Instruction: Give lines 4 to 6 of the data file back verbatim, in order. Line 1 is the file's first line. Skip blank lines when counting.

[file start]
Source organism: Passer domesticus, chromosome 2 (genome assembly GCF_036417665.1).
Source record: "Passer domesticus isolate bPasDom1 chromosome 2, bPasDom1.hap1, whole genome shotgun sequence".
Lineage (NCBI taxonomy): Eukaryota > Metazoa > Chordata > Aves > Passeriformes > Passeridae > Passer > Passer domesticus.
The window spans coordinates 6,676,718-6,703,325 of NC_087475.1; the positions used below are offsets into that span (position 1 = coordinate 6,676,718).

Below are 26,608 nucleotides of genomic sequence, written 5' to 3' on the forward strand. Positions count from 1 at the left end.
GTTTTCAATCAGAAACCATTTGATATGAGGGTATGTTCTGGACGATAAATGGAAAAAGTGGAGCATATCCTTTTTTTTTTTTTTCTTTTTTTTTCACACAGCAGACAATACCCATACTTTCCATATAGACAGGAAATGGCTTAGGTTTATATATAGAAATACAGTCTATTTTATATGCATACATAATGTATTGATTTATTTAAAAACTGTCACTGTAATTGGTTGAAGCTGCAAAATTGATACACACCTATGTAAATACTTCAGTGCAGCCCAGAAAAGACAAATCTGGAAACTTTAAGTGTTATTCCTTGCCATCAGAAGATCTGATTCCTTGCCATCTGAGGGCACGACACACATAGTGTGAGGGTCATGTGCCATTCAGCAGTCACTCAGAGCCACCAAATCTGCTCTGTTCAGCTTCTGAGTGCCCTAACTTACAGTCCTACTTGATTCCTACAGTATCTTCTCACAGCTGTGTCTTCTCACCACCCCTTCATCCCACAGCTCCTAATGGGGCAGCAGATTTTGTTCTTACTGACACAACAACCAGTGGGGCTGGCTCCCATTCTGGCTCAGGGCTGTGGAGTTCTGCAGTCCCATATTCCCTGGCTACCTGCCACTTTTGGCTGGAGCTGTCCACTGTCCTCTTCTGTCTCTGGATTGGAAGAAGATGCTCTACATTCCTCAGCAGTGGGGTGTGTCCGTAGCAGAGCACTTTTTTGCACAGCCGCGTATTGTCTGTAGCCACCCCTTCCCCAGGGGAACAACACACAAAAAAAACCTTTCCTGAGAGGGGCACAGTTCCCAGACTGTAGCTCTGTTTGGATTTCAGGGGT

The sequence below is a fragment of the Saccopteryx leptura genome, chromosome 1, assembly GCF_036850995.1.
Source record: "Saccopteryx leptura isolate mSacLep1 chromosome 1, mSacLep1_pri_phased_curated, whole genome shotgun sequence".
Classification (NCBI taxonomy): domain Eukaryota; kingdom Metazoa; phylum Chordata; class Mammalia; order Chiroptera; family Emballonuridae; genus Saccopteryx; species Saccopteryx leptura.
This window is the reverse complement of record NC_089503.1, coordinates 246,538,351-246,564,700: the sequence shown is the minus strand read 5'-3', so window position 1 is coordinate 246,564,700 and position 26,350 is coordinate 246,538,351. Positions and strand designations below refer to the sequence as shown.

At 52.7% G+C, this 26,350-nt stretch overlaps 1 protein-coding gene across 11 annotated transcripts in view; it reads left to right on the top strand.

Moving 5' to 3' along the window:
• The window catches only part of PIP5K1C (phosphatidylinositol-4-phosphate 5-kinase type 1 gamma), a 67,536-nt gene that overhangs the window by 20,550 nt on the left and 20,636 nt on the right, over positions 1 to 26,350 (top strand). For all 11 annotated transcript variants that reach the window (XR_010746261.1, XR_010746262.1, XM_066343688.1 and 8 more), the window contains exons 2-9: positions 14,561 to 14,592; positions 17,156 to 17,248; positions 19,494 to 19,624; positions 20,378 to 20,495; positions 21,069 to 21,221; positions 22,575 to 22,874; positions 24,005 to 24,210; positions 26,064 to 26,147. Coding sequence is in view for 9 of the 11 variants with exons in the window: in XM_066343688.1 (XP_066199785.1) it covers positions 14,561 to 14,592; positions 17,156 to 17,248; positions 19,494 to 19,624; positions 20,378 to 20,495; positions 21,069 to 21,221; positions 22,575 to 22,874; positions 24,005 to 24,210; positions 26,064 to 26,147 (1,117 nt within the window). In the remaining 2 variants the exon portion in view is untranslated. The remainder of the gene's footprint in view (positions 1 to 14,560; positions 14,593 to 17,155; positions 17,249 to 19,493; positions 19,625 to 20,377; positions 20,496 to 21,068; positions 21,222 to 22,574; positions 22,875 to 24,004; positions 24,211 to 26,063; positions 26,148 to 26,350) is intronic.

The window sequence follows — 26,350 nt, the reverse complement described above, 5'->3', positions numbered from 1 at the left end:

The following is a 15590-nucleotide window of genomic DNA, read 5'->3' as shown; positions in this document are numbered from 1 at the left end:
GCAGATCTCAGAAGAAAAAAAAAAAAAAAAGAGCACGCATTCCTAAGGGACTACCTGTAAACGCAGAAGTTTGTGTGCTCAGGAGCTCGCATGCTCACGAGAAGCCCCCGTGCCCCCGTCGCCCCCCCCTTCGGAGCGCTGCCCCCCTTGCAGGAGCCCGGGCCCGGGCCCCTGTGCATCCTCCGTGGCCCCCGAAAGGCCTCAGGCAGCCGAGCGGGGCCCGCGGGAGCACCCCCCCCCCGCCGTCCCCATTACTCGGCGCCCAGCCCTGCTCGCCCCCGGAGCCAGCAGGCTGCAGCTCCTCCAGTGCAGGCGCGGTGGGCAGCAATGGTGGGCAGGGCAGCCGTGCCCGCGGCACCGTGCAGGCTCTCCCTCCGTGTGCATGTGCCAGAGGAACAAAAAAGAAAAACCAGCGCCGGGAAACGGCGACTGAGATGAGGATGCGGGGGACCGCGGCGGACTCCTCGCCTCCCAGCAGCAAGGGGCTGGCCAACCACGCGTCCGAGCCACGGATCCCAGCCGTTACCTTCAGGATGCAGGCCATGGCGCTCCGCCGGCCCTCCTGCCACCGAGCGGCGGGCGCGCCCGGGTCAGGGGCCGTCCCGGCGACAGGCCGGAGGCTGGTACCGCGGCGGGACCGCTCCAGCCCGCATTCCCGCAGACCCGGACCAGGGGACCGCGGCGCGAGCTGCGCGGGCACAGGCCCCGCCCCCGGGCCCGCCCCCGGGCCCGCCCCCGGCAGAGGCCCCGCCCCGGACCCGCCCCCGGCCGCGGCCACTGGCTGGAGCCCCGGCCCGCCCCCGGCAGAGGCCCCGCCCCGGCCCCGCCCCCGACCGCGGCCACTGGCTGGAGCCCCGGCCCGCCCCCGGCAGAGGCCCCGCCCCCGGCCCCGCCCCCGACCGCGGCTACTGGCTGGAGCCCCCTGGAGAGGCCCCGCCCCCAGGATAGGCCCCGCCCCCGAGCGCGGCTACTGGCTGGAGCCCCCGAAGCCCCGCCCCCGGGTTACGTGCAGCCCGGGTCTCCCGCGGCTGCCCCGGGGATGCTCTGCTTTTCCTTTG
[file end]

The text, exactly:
The window spans coordinates 6,676,718-6,703,325 of NC_087475.1; the positions used below are offsets into that span (position 1 = coordinate 6,676,718).

Below are 26,608 nucleotides of genomic sequence, written 5' to 3' on the forward strand. Positions count from 1 at the left end.
GTTTTCAATCAGAAACCATTTGATATGAGGGTATGTTCTGGACGATAAATGGAAAAAGTGGAGCATATCCTTTTTTTTTTTTTTCTTTTTTTTTCACACAGCAGACAATACCCATACTTTCCATATAGACAGGAAATGGCTTAGGTTTATATATAGAAATACAGTCTATTTTATATGCATACATAATGTATTGATTTATTTAAAAACTGTCACTGTAATTGGTTGAAGCTGCAAAATTGATACACACCTATGTAAATACTTCAGTGCAGCCCAGAAAAGACAAATCTGGAAACTTTAAGTGTTATTCCTTGCCATCAGAAGATCTGATTCCTTGCCATCTGAGGGCACGACACACATAGTGTGAGGGTCATGTGCCATTCAGCAGTCACTCAGAGCCACCAAATCTGCTCTGTTCAGCTTCTGAGTGCCCTAACTTACAGTCCTACTTGATTCCTACAGTATCTTCTCACAGCTGTGTCTTCTCACCACCCCTTCATCCCACAGCTCCTAATGGGGCAGCAGATTTTGTTCTTACTGACACAACAACCAGTGGGGCTGGCTCCCATTCTGGCTCAGGGCTGTGGAGTTCTGCAGTCCCATATTCCCTGGCTACCTGCCACTTTTGGCTGGAGCTGTCCACTGTCCTCTTCTGTCTCTGGATTGGAAGAAGATGCTCTACATTCCTCAGCAGTGGGGTGTGTCCGTAGCAGAGCACTTTTTTGCACAGCCGCGTATTGTCTGTAGCCACCCCTTCCCCAGGGGAACAACACACAAAAAAAACCTTTCCTGAGAGGGGCACAGTTCCCAGACTGTAGCTCTGTTTGGATTTCAGGGGT